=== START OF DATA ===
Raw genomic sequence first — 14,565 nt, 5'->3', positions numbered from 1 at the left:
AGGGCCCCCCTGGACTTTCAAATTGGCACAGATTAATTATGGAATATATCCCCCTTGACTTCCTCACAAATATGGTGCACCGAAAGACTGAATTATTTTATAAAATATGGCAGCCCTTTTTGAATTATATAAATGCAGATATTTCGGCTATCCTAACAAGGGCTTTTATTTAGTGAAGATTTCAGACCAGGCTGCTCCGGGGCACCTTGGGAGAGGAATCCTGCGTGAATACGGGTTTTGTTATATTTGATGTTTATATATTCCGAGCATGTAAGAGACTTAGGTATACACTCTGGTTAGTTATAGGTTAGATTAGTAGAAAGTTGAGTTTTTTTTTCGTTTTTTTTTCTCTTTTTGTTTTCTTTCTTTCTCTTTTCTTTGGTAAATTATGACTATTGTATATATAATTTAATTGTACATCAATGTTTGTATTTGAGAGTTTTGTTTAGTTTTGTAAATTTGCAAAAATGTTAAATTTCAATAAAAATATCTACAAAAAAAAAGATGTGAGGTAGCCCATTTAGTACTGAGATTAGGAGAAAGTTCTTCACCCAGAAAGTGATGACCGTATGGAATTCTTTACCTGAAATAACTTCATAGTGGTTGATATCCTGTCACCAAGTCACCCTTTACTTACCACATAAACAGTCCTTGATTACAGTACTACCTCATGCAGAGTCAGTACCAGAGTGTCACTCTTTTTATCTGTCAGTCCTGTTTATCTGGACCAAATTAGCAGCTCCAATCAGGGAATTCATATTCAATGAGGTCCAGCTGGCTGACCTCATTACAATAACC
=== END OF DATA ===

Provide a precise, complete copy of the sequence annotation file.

Raw genomic sequence first — 14,565 nt, 5'->3', positions numbered from 1 at the left:
AGGGCCCCCCTGGACTTTCAAATTGGCACAGATTAATTATGGAATATATCCCCCTTGACTTCCTCACAAATATGGTGCACCGAAAGACTGAATTATTTTATAAAATATGGCAGCCCTTTTTGAATTATATAAATGCAGATATTTCGGCTATCCTAACAAGGGCTTTTATTTAGTGAAGATTTCAGACCAGGCTGCTCCGGGGCACCTTGGGAGAGGAATCCTGCGTGAATACGGGTTTTGTTATATTTGATGTTTATATATTCCGAGCATGTAAGAGACTTAGGTATACACTCTGGTTAGTTATAGGTTAGATTAGTAGAAAGTTGAGTTTTTTTTTCGTTTTTTTTTCTCTTTTTGTTTTCTTTCTTTCTCTTTTCTTTGGTAAATTATGACTATTGTATATATAATTTAATTGTACATCAATGTTTGTATTTGAGAGTTTTGTTTAGTTTTGTAAATTTGCAAAAATGTTAAATTTCAATAAAAATATCTACAAAAAAAAAGATGTGAGGTAGCCCATTTAGTACTGAGATTAGGAGAAAGTTCTTCACCCAGAAAGTGATGACCGTATGGAATTCTTTACCTGAAATAACTTCATAGTGGTTGATATCCTGTCACCAAGTCACCCTTTACTTACCACATAAACAGTCCTTGATTACAGTACTACCTCATGCAGAGTCAGTACCAGAGTGTCACTCTTTTTATCTGTCAGTCCTGTTTATCTGGACCAAATTAGCAGCTCCAATCAGGGAATTCATATTCAATGAGGTCCAGCTGGCTGACCTCATTACAATAACC